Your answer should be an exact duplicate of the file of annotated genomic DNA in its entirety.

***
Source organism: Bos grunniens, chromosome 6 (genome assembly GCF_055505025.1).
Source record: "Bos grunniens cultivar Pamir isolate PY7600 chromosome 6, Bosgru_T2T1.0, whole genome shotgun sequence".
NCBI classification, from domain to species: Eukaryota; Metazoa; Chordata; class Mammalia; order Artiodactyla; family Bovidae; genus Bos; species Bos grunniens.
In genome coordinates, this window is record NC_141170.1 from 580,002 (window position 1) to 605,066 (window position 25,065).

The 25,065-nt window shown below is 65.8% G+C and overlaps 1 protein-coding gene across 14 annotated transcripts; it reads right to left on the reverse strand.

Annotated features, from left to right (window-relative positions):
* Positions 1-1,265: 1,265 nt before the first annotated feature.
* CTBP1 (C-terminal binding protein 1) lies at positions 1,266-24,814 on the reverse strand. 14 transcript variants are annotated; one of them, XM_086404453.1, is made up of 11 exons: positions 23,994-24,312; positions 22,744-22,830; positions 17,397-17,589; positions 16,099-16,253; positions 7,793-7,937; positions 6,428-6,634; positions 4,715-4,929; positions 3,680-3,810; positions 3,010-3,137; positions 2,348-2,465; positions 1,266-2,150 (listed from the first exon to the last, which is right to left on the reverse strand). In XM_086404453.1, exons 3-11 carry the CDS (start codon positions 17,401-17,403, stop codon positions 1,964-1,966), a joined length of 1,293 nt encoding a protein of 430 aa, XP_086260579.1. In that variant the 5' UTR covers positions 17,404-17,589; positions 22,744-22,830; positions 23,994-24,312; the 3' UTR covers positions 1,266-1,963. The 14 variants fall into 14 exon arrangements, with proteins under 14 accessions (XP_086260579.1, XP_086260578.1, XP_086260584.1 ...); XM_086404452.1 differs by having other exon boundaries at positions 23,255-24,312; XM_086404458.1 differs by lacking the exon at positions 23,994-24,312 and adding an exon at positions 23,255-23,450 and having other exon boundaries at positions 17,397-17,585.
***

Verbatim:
Source organism: Bos grunniens, chromosome 6 (genome assembly GCF_055505025.1).
Source record: "Bos grunniens cultivar Pamir isolate PY7600 chromosome 6, Bosgru_T2T1.0, whole genome shotgun sequence".
NCBI classification, from domain to species: Eukaryota; Metazoa; Chordata; class Mammalia; order Artiodactyla; family Bovidae; genus Bos; species Bos grunniens.
In genome coordinates, this window is record NC_141170.1 from 580,002 (window position 1) to 605,066 (window position 25,065).

The 25,065-nt window shown below is 65.8% G+C and overlaps 1 protein-coding gene across 14 annotated transcripts; it reads right to left on the reverse strand.

Annotated features, from left to right (window-relative positions):
* Positions 1-1,265: 1,265 nt before the first annotated feature.
* CTBP1 (C-terminal binding protein 1) lies at positions 1,266-24,814 on the reverse strand. 14 transcript variants are annotated; one of them, XM_086404453.1, is made up of 11 exons: positions 23,994-24,312; positions 22,744-22,830; positions 17,397-17,589; positions 16,099-16,253; positions 7,793-7,937; positions 6,428-6,634; positions 4,715-4,929; positions 3,680-3,810; positions 3,010-3,137; positions 2,348-2,465; positions 1,266-2,150 (listed from the first exon to the last, which is right to left on the reverse strand). In XM_086404453.1, exons 3-11 carry the CDS (start codon positions 17,401-17,403, stop codon positions 1,964-1,966), a joined length of 1,293 nt encoding a protein of 430 aa, XP_086260579.1. In that variant the 5' UTR covers positions 17,404-17,589; positions 22,744-22,830; positions 23,994-24,312; the 3' UTR covers positions 1,266-1,963. The 14 variants fall into 14 exon arrangements, with proteins under 14 accessions (XP_086260579.1, XP_086260578.1, XP_086260584.1 ...); XM_086404452.1 differs by having other exon boundaries at positions 23,255-24,312; XM_086404458.1 differs by lacking the exon at positions 23,994-24,312 and adding an exon at positions 23,255-23,450 and having other exon boundaries at positions 17,397-17,585.